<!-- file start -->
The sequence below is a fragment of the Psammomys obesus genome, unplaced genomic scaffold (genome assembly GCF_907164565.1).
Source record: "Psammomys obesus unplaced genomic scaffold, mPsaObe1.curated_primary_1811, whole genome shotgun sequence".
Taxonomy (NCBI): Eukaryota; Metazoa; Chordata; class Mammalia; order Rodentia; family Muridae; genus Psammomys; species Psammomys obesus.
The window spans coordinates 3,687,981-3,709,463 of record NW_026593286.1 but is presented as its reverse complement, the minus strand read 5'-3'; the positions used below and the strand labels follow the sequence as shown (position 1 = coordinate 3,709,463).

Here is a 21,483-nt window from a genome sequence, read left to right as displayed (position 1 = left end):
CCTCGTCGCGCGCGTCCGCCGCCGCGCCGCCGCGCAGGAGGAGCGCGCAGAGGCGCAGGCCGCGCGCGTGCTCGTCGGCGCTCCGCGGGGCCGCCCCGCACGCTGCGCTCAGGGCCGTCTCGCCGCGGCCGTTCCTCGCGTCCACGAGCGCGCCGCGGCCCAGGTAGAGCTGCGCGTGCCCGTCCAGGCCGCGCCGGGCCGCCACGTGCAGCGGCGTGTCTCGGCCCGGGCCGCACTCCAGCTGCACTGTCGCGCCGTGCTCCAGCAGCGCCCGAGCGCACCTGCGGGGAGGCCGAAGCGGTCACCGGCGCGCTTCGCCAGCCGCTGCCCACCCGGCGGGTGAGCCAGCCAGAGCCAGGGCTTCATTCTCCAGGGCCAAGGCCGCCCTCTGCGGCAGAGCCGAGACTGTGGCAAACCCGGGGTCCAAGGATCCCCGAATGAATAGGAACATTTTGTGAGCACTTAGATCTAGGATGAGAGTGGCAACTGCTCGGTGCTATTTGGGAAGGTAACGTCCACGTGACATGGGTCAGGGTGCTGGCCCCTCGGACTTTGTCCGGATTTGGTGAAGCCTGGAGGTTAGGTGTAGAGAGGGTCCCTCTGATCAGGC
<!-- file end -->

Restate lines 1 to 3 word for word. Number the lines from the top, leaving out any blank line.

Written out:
The sequence below is a fragment of the Psammomys obesus genome, unplaced genomic scaffold (genome assembly GCF_907164565.1).
Source record: "Psammomys obesus unplaced genomic scaffold, mPsaObe1.curated_primary_1811, whole genome shotgun sequence".
Taxonomy (NCBI): Eukaryota; Metazoa; Chordata; class Mammalia; order Rodentia; family Muridae; genus Psammomys; species Psammomys obesus.